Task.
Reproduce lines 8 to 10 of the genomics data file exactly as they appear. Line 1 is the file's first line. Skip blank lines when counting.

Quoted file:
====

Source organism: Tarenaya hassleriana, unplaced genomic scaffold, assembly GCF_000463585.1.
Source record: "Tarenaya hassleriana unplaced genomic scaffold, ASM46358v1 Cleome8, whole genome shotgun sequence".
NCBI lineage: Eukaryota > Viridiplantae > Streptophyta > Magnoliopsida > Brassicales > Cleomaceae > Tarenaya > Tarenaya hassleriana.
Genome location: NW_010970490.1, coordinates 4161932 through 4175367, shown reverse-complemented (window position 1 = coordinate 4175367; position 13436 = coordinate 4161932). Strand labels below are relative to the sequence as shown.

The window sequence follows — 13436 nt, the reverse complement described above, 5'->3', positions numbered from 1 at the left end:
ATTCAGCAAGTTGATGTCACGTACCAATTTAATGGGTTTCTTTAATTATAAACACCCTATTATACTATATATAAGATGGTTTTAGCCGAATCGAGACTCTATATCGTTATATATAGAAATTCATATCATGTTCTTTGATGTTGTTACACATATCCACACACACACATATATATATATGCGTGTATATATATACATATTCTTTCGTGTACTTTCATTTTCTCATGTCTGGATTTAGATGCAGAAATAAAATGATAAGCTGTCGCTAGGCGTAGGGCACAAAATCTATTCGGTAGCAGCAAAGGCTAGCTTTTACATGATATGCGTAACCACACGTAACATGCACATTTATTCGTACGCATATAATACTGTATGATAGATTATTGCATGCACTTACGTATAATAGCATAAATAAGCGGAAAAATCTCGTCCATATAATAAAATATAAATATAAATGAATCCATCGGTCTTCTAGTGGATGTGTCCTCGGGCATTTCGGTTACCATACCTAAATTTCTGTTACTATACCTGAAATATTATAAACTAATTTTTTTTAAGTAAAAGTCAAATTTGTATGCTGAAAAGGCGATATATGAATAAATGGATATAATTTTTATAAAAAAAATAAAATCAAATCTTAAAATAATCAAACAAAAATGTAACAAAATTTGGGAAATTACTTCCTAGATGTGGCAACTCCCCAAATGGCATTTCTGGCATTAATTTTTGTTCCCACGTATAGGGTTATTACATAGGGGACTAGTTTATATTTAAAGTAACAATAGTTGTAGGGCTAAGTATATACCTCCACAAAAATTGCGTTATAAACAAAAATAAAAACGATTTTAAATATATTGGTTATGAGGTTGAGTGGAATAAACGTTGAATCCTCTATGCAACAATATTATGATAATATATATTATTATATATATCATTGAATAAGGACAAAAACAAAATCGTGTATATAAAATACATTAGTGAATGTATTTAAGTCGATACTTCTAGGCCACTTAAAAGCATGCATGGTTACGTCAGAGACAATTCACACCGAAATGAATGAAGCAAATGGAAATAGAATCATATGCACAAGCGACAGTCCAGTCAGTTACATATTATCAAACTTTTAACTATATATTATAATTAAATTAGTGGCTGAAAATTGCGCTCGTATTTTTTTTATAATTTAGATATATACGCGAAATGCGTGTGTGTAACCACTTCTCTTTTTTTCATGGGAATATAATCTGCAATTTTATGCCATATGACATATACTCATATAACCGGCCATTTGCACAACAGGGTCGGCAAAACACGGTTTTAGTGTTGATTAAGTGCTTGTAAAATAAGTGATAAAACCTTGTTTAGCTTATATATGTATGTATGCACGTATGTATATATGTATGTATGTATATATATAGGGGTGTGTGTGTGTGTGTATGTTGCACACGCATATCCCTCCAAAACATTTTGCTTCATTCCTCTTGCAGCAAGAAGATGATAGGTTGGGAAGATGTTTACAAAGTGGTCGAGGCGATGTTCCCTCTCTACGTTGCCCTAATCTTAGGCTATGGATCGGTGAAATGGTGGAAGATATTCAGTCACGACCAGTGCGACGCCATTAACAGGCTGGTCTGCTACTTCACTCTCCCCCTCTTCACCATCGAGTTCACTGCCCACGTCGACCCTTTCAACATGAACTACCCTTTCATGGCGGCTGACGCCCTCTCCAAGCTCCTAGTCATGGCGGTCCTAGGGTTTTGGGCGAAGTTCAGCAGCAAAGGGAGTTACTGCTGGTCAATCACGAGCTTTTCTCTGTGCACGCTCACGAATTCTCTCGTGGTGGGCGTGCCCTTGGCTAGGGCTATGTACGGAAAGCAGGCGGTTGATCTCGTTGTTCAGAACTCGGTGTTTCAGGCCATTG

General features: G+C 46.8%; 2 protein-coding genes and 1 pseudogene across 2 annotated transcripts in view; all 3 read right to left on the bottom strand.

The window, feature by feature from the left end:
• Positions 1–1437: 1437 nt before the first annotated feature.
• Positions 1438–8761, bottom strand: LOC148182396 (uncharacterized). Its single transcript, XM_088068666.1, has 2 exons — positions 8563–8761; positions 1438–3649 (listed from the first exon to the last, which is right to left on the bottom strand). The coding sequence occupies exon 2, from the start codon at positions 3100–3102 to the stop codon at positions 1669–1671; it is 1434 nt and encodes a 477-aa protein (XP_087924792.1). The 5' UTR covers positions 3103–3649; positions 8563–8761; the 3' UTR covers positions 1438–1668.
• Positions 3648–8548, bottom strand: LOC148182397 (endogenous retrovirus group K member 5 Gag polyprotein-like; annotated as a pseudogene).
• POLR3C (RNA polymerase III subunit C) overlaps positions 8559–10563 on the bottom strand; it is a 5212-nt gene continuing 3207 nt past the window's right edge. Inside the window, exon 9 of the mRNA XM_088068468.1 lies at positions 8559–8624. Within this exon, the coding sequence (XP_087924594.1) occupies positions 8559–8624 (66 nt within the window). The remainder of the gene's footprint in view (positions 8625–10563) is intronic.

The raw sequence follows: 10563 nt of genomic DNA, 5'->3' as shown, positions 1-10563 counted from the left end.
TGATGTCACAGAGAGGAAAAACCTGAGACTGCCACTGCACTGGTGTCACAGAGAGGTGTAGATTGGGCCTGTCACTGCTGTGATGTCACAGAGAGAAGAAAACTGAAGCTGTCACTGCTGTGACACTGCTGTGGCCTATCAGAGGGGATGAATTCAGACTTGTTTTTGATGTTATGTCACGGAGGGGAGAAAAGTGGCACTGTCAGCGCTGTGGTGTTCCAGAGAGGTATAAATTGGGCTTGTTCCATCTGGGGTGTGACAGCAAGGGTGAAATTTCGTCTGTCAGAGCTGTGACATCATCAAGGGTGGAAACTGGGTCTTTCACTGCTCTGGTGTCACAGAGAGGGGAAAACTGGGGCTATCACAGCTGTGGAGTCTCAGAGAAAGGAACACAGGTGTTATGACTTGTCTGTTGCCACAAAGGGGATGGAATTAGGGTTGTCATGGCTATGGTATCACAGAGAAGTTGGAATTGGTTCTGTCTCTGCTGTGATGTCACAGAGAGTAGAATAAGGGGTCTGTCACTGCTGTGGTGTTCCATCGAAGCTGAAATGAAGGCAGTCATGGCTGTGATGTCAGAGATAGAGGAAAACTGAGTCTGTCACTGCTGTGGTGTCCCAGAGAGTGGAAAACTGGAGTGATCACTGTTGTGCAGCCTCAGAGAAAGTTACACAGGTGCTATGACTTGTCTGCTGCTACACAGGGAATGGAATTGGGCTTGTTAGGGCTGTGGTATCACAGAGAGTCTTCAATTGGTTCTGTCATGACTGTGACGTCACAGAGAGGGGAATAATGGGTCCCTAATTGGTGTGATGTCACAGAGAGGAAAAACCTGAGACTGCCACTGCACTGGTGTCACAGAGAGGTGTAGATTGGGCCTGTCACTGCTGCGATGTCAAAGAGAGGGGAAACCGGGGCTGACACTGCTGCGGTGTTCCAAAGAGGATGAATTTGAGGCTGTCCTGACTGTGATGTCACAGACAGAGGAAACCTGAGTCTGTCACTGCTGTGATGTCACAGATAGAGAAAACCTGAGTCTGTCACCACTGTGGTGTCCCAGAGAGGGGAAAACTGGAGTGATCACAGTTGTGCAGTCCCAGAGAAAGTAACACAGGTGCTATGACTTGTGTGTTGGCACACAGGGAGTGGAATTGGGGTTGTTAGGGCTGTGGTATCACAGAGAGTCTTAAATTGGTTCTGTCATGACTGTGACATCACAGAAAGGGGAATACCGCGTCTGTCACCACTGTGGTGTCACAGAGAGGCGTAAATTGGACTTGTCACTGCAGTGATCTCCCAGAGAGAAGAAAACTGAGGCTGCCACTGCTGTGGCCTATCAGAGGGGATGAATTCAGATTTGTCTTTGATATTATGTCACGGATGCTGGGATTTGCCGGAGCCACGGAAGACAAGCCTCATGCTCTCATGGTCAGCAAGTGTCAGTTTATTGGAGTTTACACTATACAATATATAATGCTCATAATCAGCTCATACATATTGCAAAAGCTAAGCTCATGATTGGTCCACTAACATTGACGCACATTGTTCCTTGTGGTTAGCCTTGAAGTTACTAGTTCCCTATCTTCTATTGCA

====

The window, feature by feature from the left end:
• Positions 1–1437: 1437 nt before the first annotated feature.
• Positions 1438–8761, bottom strand: LOC148182396 (uncharacterized). Its single transcript, XM_088068666.1, has 2 exons — positions 8563–8761; positions 1438–3649 (listed from the first exon to the last, which is right to left on the bottom strand). The coding sequence occupies exon 2, from the start codon at positions 3100–3102 to the stop codon at positions 1669–1671; it is 1434 nt and encodes a 477-aa protein (XP_087924792.1). The 5' UTR covers positions 3103–3649; positions 8563–8761; the 3' UTR covers positions 1438–1668.